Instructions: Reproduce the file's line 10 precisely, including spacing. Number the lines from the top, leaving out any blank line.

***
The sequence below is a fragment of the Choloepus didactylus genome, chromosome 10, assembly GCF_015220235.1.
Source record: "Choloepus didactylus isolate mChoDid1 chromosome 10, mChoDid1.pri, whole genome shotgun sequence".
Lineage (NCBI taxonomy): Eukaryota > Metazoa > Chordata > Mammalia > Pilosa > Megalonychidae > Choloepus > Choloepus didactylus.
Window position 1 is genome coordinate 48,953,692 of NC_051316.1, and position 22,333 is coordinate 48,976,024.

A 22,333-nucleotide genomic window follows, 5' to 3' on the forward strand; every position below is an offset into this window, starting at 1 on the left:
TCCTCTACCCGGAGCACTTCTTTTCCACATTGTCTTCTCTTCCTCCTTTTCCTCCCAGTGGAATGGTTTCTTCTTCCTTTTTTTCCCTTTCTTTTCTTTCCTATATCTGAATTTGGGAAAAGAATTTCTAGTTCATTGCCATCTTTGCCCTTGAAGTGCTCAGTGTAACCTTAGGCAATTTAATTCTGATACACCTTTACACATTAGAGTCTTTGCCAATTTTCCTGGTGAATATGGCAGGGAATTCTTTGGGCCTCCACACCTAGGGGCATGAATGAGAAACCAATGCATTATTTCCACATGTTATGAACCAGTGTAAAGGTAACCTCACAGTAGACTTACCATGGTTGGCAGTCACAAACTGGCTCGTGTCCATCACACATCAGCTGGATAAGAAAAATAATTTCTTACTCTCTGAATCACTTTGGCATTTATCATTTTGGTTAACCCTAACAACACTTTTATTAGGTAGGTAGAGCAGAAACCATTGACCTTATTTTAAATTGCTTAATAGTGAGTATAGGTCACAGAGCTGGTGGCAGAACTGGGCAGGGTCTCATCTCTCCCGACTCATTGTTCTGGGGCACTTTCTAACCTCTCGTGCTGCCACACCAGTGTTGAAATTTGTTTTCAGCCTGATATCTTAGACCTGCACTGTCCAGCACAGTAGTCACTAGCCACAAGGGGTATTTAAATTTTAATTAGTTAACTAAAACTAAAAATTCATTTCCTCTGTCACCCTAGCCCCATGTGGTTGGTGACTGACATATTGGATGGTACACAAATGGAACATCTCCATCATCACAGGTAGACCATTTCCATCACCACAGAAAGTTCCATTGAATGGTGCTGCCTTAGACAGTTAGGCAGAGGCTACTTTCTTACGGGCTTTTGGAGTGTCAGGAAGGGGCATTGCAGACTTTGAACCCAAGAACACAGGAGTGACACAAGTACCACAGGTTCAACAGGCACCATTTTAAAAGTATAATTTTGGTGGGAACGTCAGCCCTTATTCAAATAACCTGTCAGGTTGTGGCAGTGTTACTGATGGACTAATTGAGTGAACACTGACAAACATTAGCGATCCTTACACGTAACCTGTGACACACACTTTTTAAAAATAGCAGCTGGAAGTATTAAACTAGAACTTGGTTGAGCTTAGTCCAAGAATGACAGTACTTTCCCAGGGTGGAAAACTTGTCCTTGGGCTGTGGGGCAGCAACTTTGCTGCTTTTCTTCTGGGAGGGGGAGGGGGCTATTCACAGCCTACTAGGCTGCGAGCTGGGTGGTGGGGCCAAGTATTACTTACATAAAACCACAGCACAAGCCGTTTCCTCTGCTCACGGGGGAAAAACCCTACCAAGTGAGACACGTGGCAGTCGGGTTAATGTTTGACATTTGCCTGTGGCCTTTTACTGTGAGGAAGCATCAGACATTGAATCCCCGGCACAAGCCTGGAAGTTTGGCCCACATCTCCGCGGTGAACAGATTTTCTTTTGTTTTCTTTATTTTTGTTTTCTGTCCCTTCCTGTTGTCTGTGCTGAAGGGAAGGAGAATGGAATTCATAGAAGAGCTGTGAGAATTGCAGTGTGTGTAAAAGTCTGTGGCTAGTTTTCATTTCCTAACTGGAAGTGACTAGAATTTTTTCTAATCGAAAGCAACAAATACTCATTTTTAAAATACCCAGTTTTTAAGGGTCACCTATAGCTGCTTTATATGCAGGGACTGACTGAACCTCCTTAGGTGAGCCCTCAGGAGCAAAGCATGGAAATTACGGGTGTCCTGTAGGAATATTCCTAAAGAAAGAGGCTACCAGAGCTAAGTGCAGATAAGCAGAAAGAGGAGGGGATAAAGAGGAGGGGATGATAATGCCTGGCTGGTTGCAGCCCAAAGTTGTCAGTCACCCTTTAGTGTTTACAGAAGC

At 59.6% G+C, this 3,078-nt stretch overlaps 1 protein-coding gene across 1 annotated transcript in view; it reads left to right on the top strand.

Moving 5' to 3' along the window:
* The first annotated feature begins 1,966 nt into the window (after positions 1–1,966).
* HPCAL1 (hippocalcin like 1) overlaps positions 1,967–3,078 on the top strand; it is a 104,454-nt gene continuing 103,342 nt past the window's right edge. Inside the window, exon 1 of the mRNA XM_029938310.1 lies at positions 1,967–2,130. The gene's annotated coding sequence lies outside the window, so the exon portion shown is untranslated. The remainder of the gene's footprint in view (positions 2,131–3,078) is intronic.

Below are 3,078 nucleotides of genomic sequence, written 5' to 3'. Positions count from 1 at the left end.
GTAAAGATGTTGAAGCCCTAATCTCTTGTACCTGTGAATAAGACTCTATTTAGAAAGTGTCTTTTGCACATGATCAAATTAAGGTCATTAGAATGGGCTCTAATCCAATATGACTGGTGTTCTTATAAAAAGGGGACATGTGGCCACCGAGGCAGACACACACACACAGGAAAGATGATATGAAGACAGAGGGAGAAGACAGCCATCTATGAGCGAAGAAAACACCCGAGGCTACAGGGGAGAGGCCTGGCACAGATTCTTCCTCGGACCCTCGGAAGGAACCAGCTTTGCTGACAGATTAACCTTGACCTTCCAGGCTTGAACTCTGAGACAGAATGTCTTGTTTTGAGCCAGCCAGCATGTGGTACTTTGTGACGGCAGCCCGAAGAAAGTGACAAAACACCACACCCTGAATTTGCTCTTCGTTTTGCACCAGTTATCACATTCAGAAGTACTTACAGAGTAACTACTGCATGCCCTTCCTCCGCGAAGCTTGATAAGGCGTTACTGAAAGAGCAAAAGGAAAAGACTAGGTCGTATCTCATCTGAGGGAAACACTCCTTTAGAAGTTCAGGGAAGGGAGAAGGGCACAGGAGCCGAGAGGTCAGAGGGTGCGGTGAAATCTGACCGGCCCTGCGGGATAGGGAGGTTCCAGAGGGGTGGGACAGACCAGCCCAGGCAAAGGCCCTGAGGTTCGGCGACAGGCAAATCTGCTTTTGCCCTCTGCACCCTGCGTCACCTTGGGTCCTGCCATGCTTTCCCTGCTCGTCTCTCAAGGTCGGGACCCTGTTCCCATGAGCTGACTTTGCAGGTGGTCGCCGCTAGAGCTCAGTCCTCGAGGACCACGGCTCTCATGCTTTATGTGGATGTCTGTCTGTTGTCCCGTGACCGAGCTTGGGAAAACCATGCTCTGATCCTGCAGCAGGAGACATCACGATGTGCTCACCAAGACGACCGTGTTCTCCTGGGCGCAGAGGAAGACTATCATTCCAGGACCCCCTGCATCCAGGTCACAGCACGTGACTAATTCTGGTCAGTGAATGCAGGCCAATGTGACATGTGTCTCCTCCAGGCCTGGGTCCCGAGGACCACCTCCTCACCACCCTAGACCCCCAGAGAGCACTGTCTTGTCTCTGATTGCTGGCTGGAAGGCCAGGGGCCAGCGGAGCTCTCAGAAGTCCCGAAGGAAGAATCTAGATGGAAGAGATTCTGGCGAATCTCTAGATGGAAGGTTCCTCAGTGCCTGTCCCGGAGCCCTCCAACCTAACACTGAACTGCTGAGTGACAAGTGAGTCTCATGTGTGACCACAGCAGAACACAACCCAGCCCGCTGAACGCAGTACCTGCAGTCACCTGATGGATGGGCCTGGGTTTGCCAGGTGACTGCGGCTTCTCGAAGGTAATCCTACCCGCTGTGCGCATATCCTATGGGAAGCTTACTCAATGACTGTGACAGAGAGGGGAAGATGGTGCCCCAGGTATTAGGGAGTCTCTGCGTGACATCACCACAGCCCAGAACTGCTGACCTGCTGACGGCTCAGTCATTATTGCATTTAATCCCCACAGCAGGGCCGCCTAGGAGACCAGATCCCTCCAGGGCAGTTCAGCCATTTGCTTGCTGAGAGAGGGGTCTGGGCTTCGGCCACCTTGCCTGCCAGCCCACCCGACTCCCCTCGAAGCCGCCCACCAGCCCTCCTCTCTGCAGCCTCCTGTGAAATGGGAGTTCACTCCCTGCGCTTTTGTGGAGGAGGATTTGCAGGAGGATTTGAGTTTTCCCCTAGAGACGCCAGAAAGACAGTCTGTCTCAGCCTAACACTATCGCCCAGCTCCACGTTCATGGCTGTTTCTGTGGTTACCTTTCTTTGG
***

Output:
* HPCAL1 (hippocalcin like 1) overlaps positions 1,967–3,078 on the top strand; it is a 104,454-nt gene continuing 103,342 nt past the window's right edge. Inside the window, exon 1 of the mRNA XM_029938310.1 lies at positions 1,967–2,130. The gene's annotated coding sequence lies outside the window, so the exon portion shown is untranslated. The remainder of the gene's footprint in view (positions 2,131–3,078) is intronic.